Friday, August 31, 2012

Changing Parent Night for the Better

I'm pretty sure it's standard practice for every elementary school to have a Back to School Night where parents can come in, meet the teacher, and hear all about what their children will be doing in school. This year I decided to do something a little bit different with my presentation, and that decision led to one of the best evenings I've ever had.

In the past parent night has been much less about the kids and parents and much more about the rules, homework and curriculum. In thinking about how my philosophy has changed over the last year I knew that I needed to do something different that would help parents understand that academics are certainly important, but my biggest goal is to help their children grow and thrive as individuals. I also wanted to explain why our team was a little bit different than others, since people in small towns do talk, and I had some very special students whose stories needed to be shared.

So rather than my traditional, "Here are the rules, here's what we do in reading, here's what we do in math...." kind of schpeal, as the parents came in they had an assignment. They had a questionnaire to help me get to know them and their children a little bit better. For the first 15 minutes, they took some time and answered the following questions:

  • What is one thing I need to know about your child to help him or her be successful this year?
  • What is one goal you have for your child for fourth grade?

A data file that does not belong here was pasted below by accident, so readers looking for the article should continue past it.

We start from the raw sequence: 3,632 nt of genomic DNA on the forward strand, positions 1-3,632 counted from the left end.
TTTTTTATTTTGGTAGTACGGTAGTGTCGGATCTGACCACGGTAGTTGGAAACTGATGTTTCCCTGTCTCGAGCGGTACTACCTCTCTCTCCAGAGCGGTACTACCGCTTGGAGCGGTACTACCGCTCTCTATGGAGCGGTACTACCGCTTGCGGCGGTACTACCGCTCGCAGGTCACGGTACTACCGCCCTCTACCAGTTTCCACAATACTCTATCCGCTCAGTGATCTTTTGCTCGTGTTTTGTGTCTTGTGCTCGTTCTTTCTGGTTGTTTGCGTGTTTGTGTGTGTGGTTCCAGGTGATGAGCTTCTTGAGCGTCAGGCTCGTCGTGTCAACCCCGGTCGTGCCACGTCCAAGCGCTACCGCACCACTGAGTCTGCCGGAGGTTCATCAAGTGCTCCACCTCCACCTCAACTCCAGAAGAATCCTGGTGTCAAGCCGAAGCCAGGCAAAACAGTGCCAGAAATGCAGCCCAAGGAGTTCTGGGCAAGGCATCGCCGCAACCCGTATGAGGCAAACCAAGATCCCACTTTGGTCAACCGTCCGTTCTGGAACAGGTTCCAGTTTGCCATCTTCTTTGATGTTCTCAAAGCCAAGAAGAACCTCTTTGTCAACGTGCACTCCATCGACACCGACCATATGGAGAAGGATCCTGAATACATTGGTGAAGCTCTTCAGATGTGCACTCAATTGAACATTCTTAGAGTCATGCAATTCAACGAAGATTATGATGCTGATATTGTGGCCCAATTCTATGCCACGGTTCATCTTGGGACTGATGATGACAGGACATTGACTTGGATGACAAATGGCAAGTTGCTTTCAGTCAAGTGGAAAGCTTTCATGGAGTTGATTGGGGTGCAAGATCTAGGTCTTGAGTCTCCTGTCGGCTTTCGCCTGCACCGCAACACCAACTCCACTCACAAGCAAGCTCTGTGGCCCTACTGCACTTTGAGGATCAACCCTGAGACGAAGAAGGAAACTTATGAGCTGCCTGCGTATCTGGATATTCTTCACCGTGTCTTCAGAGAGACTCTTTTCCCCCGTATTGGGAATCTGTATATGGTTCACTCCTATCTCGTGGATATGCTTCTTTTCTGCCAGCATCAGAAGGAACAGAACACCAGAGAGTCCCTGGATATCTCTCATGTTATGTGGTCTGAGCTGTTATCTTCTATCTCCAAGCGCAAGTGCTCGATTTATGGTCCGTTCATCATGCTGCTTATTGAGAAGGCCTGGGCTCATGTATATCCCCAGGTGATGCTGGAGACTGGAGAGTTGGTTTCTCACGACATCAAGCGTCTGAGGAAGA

• What is one thing you need from me to support your child's learning at home?
  • Is there any other important information you'd like me to know so I can better support your child here at school?
  • Would you be interested in coming to evening trainings about Daily 5 and the technology tools that we are using in the classroom?

While the parents were answering those questions I was able to walk around and personally greet each family that came in and thank them for coming. While only 11 of my students were represented (50% of my class), there were 18 adults so I was very pleased with the turnout. 

After the first 15 minutes I got started with my talk. While I did spend a bit of time with the traditional homework / rules / curriculum piece, a majority of my time was spent talking about my philosophy of education, how we are working to build community and become good people, how we use technology to meet those goals, and helping the parents who were in attendance understand the special health needs of my two students. We also spent some time looking at our class blog, our student blogs and our twitter account so parents could start getting involved right away online.

While I still feel like I talked to much, I feel much better about the content of my talking. I did what I wish my administrators would do during faculty meetings: cut out the information that could simply be posted online and focused on topics that were important to the parents. 

What made me feel so positive about the evening was the fact that the change in format allowed me to greet every family in the beginning and allowed enough free time at the end to have a short personal conversation with every parent or set of parents. Between the face to face interaction and the meaningful answers parents gave me I have already started to develop positive relationships with families so we can work together to help the kids grow throughout the year.